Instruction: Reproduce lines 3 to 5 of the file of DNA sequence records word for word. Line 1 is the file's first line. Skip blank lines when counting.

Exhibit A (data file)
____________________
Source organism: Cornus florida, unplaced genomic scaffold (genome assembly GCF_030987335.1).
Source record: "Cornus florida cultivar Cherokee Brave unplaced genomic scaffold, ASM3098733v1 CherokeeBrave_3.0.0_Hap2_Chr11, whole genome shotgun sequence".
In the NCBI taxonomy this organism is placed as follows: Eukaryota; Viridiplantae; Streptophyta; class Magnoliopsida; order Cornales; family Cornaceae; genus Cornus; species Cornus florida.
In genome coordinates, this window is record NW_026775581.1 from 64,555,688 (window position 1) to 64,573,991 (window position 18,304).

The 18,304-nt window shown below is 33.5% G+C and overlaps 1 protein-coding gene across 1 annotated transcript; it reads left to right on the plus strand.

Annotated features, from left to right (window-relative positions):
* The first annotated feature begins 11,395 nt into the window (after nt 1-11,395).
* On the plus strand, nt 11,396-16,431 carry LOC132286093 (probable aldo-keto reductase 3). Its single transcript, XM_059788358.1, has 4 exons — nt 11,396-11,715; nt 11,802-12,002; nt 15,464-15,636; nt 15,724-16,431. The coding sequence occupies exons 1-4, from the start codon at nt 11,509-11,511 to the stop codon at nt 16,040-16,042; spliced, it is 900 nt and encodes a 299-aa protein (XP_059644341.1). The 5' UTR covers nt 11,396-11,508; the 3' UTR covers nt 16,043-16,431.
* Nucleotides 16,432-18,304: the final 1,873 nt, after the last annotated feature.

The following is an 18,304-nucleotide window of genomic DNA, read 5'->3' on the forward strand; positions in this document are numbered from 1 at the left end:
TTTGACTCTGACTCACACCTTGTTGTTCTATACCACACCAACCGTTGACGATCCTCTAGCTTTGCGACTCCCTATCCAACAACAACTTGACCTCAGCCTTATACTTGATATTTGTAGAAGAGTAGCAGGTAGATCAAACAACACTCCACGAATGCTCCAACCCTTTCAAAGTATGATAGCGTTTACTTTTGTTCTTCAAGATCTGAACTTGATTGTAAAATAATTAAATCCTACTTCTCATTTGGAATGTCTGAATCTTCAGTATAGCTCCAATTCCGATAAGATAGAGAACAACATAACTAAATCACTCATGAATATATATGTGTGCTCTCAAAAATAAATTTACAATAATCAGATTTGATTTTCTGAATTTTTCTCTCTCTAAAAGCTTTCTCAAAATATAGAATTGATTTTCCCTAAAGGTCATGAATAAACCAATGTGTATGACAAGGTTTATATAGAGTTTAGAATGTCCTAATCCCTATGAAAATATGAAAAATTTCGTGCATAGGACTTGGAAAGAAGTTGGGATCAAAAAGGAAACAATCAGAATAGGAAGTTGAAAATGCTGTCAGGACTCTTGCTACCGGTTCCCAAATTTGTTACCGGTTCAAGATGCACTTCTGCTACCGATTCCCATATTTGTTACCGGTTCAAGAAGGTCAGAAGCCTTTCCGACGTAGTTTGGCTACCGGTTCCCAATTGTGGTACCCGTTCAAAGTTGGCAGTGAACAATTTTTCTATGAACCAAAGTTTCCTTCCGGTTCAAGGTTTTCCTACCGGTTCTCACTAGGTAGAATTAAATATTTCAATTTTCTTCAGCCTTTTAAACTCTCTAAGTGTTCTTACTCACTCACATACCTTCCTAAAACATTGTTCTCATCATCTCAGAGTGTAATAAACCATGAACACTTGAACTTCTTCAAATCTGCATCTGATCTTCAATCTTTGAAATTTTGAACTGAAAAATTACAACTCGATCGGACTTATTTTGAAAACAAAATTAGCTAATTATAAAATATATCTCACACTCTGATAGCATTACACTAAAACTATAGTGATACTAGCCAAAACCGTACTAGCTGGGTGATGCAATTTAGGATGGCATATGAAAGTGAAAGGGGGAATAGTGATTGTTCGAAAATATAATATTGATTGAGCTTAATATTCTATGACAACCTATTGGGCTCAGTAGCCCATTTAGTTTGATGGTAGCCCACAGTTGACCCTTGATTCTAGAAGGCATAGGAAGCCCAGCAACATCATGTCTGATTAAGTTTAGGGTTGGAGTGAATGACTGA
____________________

In the NCBI taxonomy this organism is placed as follows: Eukaryota; Viridiplantae; Streptophyta; class Magnoliopsida; order Cornales; family Cornaceae; genus Cornus; species Cornus florida.
In genome coordinates, this window is record NW_026775581.1 from 64,555,688 (window position 1) to 64,573,991 (window position 18,304).

The 18,304-nt window shown below is 33.5% G+C and overlaps 1 protein-coding gene across 1 annotated transcript; it reads left to right on the plus strand.